Late blossoming nerddom

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It has been abundantly clear over the past 10 years that Nerddom and Geekdom are finally taking their place in the mainstream and are losing the stigma it was once associated with. Dungeons & Dragons, gaming, fandoms, sci-fi and fantasy, etc.

It’s glorious. These adventures, these stories, these creations that are coming from the minds of millions are entertaining and enthralling. And with them come the stories of childhoods and growing up with high schools and colleges. About playing D&D for over 20 years, or the weekly comic shop trip to pick up a ton of issues of something. The stories of being¬†ostracized but finding your place and it’s better than you could’ve imagined.

Along side these are the artists and creators. Magnificent stories of their individualism as they were growing up, and finally gaining the recognition they deserve for their art, for their imagination. It’s absolute brilliant that these things are happening.


I don’t have any of those stories. I was a fairly nerdy kid, yeah. Collected rocks, read a few books or so. Only comics I read were Suske & Wiske, Asterix, the occasional Donald Duck. Wasn’t particularly interested in art. Never really interested by board games or table tops. I wasn’t a gamer like others, except for the NES and SNES, and even then marginally.

And that’s pretty much carried on for the past 30 years. I like these things, I love other things, but I rarely seem to be able to exude the same passion for anything like others. Nor am I able to maintain an interest for particularly long. A month or two, sure, but everything seems to just peter off at some point.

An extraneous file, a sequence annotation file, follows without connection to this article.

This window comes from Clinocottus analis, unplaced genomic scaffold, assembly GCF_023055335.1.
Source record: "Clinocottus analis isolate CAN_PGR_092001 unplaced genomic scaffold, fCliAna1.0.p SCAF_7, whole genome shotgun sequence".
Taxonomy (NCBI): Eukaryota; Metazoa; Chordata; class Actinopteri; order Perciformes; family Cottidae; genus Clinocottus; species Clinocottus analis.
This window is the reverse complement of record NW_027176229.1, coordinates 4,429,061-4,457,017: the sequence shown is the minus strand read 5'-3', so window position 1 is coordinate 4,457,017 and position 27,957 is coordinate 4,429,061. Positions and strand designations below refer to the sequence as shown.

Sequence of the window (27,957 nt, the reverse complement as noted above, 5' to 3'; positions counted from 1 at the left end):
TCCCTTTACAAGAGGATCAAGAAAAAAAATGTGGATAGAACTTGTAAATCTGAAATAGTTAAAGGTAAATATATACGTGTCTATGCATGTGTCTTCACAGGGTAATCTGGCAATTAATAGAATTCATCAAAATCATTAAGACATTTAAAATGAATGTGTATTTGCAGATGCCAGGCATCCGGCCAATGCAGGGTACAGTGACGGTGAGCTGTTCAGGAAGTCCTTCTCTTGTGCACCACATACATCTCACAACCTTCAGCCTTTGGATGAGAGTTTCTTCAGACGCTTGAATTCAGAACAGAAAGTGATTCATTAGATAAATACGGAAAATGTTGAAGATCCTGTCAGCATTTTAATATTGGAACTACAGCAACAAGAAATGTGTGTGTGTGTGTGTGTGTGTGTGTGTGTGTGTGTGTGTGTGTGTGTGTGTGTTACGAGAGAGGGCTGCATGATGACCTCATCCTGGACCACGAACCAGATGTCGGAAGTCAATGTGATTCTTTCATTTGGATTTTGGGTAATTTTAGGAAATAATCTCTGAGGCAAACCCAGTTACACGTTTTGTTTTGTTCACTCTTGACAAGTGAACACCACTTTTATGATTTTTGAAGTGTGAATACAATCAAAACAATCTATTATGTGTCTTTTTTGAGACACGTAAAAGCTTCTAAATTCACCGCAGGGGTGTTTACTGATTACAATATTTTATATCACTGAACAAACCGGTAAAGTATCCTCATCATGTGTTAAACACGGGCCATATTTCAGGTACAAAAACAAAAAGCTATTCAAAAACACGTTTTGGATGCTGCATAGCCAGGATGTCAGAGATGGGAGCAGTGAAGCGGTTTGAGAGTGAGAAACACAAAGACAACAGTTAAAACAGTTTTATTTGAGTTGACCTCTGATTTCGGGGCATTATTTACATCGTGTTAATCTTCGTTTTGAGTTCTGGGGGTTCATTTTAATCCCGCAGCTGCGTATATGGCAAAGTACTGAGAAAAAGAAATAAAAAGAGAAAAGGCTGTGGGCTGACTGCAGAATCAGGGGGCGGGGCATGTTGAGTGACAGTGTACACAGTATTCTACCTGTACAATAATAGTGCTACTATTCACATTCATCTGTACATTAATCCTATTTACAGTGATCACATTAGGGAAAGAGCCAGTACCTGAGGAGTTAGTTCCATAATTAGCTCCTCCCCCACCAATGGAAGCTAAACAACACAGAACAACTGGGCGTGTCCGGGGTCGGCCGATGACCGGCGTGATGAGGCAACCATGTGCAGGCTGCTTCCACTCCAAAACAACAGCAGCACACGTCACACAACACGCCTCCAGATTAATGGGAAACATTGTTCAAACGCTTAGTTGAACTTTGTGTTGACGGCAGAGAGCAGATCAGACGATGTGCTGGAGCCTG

I envy my fellow geeks and nerds, for their childhoods, for their glorious love and passion in their interests.

D&D has become a huge thing now, or I’ve just stumbled upon the fandom, and it never held much interest to me till a few months ago. And even now I still haven’t played it, yet I’ve acquired all the books (shush, I know where to find anything on the internet).

I’m not a newb to these things. And maybe I’m fixating on those that are at the forefront of this geek renaissance, their masterful skill of speaking for the disenfranchised. There are millions upon millions out there who don’t articulate their passions as well, but it’s still there.

How do I feel about it all? I love this divergence of geekdom into the mainstream, but I envy those involved. Because to this day, I’m not convinced I’ve found my passion or if I even have one. Just as I am a Jack of All Trades, Master of None, I believe I’m also a Jack of All Passions, Master of None, which makes me a little sad.

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